It is difficult to know in advance how much ink such revisions would save, but Boyer has made the attempt with his redesigns, including the Starbucks logo. “Last year, Starbucks produced about 670 million paper cups, with its logo printed on each one. We can estimate, and I insist that it’s only a speculation, that a single logo print could use 0.06 ml of ink. Our redesigned logo uses 38% less ink, or 0.0228 ml per cup, which could save nearly 4,000 gallons of ink a year.”
Boyer notes that his designs for these global logos are his own work, and were not contracted by the represented companies. He is, however, making pitches.
Ecology and economy
Others have had conceptual ideas along the same lines. A Dutch company called Spranq began designing eco-friendly fonts a decade ago, and since then developed an application called Ecofont for desktop printer cartridges, which modifies a typeface by inserting minuscule holes in the solid ink areas.
London’s Grey advertising agency worked with stationer Ryman to produce Ryman Eco, a font said to use 30% less ink than many popular ones. The basic idea was to develop compact and readable type that reduces the overall surface area of the printed letters. Ryman Eco utilizes the same approach to ink coverage as does Sylvain Boyer.
One of the greatest stories in recent times about ink savings came in 2014 out of a middle school in Western Pennsylvania. Suvir Mirchandani was in sixth grade – around 11 years old – when he got an idea for a science project. The school system was handing out piles of printed papers in the course of educating students, and Suvir wondered how the school could cut waste and save money. It so happened that the young man was interested in applying computer science to promote environmental sustainability.
He focused on ink and fonts. He noted the occurrence of commonly used letters in three popular fonts, and how much ink was used for each using a commercial software app. After a fair number of trials he came to the simple conclusion that the use of Garamond typeface, which has thinner strokes, would reduce ink consumption by 24% and save his school up to $21,000 a year.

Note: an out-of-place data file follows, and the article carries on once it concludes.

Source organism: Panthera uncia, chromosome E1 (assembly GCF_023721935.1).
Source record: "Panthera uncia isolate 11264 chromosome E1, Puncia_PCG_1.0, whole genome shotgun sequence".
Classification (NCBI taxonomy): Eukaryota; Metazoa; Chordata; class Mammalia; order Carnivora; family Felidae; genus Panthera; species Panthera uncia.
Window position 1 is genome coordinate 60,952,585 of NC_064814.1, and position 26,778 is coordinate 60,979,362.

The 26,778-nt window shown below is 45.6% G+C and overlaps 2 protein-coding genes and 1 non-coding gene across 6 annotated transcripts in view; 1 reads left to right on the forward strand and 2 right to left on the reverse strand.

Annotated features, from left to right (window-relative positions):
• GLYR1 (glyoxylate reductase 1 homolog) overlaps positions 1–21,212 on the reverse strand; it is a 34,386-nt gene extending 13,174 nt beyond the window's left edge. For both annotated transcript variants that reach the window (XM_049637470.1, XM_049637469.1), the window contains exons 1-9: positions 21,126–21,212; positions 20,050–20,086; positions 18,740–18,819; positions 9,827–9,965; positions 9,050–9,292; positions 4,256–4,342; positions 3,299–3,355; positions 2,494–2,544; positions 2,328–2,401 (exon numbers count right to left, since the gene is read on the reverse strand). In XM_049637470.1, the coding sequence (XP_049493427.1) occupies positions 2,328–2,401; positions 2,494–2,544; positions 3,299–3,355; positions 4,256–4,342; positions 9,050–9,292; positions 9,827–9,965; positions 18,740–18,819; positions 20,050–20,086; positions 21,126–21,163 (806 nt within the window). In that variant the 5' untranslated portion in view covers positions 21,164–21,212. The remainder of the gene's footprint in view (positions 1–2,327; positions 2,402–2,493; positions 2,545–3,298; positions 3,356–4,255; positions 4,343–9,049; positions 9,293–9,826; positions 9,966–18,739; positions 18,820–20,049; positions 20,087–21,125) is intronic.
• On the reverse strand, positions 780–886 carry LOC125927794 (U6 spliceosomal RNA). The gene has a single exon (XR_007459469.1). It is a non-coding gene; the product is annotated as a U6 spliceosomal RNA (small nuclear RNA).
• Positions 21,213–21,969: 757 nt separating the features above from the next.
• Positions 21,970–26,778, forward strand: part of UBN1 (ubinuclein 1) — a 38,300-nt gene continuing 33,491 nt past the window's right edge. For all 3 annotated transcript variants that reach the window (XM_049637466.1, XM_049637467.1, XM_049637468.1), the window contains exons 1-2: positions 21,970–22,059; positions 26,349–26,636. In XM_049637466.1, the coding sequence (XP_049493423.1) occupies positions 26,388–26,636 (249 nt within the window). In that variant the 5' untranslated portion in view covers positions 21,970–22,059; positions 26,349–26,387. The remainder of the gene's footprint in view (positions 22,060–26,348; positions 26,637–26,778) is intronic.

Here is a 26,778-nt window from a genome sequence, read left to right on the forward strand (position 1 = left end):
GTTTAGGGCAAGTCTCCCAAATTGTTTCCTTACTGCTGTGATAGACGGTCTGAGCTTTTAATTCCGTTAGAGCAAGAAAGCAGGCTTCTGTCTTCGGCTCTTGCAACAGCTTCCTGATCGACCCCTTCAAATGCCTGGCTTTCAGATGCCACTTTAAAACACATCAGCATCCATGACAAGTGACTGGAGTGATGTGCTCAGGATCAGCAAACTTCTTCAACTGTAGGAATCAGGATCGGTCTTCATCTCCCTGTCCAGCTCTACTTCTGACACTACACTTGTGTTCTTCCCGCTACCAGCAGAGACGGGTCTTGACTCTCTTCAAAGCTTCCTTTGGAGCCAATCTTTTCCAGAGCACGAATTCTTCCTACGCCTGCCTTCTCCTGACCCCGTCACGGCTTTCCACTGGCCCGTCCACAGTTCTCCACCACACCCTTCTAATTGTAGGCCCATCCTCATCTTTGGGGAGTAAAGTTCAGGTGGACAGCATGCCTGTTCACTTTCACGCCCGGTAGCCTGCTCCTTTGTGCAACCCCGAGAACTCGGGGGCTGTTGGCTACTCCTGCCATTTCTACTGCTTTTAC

Suvir submitted his work to the Journal for Emerging Investigators, founded by recent Harvard graduates, which published his findings. The journal’s staffers then encouraged the student to apply his work to a much larger printing operation: the US government. He did so.
The Government Printing Office (GPO) in Washington DC has an annual printing outlay of $1.8 billion dollars. Suvir applied his font test methodology to five sample pages from documents published on the GPO website, and his results were the same. If the government changed its font it would save money.
How much money? The US government’s annual ink cost is $467 million, as estimated by the General Services Administration. According to Suvir’s findings, that number could be reduced by 30% – $136 million a year – by switching to Garamond.
There’s more. If all 50 US states made the same font change, an additional $234 million would (maybe) remain in taxpayers’ pockets. Now, apply all this to other nations’ print expenditures and do the math.
Creative as they are, novel ideas are slow to take root, because businesses and governments are not crazy about change. The former, many of them, find comfort in profiting from successful branding achievements, costs aside. The latter sometimes move slower than rocks. Still, the idea mill always churns out a winner, and maybe has a couple right here.
The author is president of Jack Kenny Media, a communications firm specializing in the packaging industry, and is the former editor of L&NW magazine. He can be reached by email at firstname.lastname@example.org.